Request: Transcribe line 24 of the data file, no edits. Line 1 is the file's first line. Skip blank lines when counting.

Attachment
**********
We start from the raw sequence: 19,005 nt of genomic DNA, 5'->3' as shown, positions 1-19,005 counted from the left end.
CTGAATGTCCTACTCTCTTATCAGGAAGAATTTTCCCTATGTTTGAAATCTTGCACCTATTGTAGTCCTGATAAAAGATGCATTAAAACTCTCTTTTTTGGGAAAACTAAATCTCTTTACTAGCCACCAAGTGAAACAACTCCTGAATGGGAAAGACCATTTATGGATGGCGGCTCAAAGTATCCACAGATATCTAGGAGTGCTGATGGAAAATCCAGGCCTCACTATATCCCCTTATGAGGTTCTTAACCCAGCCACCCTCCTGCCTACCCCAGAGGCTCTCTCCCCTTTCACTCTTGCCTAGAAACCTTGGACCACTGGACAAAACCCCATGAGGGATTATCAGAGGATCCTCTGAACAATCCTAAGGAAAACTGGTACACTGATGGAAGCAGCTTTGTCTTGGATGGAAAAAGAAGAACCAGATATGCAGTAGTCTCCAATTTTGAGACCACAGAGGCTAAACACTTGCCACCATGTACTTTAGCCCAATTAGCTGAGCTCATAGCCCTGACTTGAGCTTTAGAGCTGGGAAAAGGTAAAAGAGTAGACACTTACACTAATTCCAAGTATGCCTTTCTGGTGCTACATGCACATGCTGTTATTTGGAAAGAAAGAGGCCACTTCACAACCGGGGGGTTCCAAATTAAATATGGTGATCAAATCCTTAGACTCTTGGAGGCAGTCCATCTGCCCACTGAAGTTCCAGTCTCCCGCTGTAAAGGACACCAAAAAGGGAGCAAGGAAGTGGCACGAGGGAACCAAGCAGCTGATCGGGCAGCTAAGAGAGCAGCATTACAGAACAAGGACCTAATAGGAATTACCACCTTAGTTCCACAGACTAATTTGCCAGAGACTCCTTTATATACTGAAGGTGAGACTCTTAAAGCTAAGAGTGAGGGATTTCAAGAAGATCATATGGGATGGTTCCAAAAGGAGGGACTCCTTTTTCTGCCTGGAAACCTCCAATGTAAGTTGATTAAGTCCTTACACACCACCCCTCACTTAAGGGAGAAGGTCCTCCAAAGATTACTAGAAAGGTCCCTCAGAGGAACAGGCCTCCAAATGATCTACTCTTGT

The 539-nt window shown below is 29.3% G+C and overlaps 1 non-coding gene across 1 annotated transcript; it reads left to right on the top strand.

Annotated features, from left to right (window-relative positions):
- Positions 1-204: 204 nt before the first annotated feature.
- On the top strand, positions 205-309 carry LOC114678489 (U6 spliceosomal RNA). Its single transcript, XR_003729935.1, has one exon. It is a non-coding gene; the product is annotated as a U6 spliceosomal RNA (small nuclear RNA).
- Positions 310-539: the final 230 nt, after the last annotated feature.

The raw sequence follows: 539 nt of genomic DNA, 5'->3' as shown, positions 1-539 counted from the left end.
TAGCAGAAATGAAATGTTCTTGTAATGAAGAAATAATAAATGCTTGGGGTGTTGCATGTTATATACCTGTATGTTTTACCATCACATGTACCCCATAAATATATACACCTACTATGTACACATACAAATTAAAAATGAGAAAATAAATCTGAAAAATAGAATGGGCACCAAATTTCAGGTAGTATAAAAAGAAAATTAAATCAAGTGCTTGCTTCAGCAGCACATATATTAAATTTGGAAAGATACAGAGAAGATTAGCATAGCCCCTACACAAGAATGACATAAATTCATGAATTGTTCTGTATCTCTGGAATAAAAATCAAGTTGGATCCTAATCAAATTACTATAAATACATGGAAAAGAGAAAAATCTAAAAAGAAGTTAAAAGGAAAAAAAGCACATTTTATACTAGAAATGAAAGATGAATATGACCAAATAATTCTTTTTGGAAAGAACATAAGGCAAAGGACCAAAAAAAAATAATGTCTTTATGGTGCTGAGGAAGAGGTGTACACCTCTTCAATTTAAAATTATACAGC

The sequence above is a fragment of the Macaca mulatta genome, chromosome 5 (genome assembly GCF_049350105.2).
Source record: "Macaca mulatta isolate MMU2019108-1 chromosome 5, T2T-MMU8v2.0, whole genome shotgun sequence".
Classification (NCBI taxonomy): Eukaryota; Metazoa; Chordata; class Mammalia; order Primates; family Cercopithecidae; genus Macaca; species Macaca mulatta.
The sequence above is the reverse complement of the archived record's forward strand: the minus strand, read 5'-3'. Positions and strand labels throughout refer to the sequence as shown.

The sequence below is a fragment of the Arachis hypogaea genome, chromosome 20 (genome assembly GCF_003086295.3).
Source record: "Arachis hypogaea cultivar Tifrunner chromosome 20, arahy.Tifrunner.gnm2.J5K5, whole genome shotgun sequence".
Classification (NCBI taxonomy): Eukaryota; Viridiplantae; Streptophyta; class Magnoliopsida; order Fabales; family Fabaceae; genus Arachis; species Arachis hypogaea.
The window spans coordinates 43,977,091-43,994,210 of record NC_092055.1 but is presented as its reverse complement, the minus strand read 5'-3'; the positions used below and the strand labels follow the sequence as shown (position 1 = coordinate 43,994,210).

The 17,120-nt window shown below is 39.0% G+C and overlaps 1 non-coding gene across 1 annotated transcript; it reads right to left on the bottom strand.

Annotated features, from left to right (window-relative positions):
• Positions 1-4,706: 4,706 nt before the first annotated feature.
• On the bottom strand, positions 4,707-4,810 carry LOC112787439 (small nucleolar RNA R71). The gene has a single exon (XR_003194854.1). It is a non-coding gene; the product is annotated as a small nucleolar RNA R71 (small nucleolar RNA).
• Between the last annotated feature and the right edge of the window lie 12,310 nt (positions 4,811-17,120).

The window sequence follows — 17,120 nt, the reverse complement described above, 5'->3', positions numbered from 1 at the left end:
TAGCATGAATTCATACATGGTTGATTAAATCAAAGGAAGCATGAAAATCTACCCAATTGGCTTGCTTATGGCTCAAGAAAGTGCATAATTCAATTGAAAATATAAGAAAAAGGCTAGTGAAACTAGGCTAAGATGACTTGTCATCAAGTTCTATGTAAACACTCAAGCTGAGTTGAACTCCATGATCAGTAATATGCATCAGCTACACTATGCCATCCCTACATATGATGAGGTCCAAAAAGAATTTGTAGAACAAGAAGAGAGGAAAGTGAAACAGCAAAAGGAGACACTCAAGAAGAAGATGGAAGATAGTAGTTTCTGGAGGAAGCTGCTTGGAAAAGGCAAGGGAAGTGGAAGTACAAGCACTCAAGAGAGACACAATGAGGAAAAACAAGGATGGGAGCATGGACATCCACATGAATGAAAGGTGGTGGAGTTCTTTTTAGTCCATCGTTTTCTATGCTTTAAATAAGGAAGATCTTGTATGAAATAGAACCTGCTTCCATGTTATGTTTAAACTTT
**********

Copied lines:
TAGCATGAATTCATACATGGTTGATTAAATCAAAGGAAGCATGAAAATCTACCCAATTGGCTTGCTTATGGCTCAAGAAAGTGCATAATTCAATTGAAAATATAAGAAAAAGGCTAGTGAAACTAGGCTAAGATGACTTGTCATCAAGTTCTATGTAAACACTCAAGCTGAGTTGAACTCCATGATCAGTAATATGCATCAGCTACACTATGCCATCCCTACATATGATGAGGTCCAAAAAGAATTTGTAGAACAAGAAGAGAGGAAAGTGAAACAGCAAAAGGAGACACTCAAGAAGAAGATGGAAGATAGTAGTTTCTGGAGGAAGCTGCTTGGAAAAGGCAAGGGAAGTGGAAGTACAAGCACTCAAGAGAGACACAATGAGGAAAAACAAGGATGGGAGCATGGACATCCACATGAATGAAAGGTGGTGGAGTTCTTTTTAGTCCATCGTTTTCTATGCTTTAAATAAGGAAGATCTTGTATGAAATAGAACCTGCTTCCATGTTATGTTTAAACTTT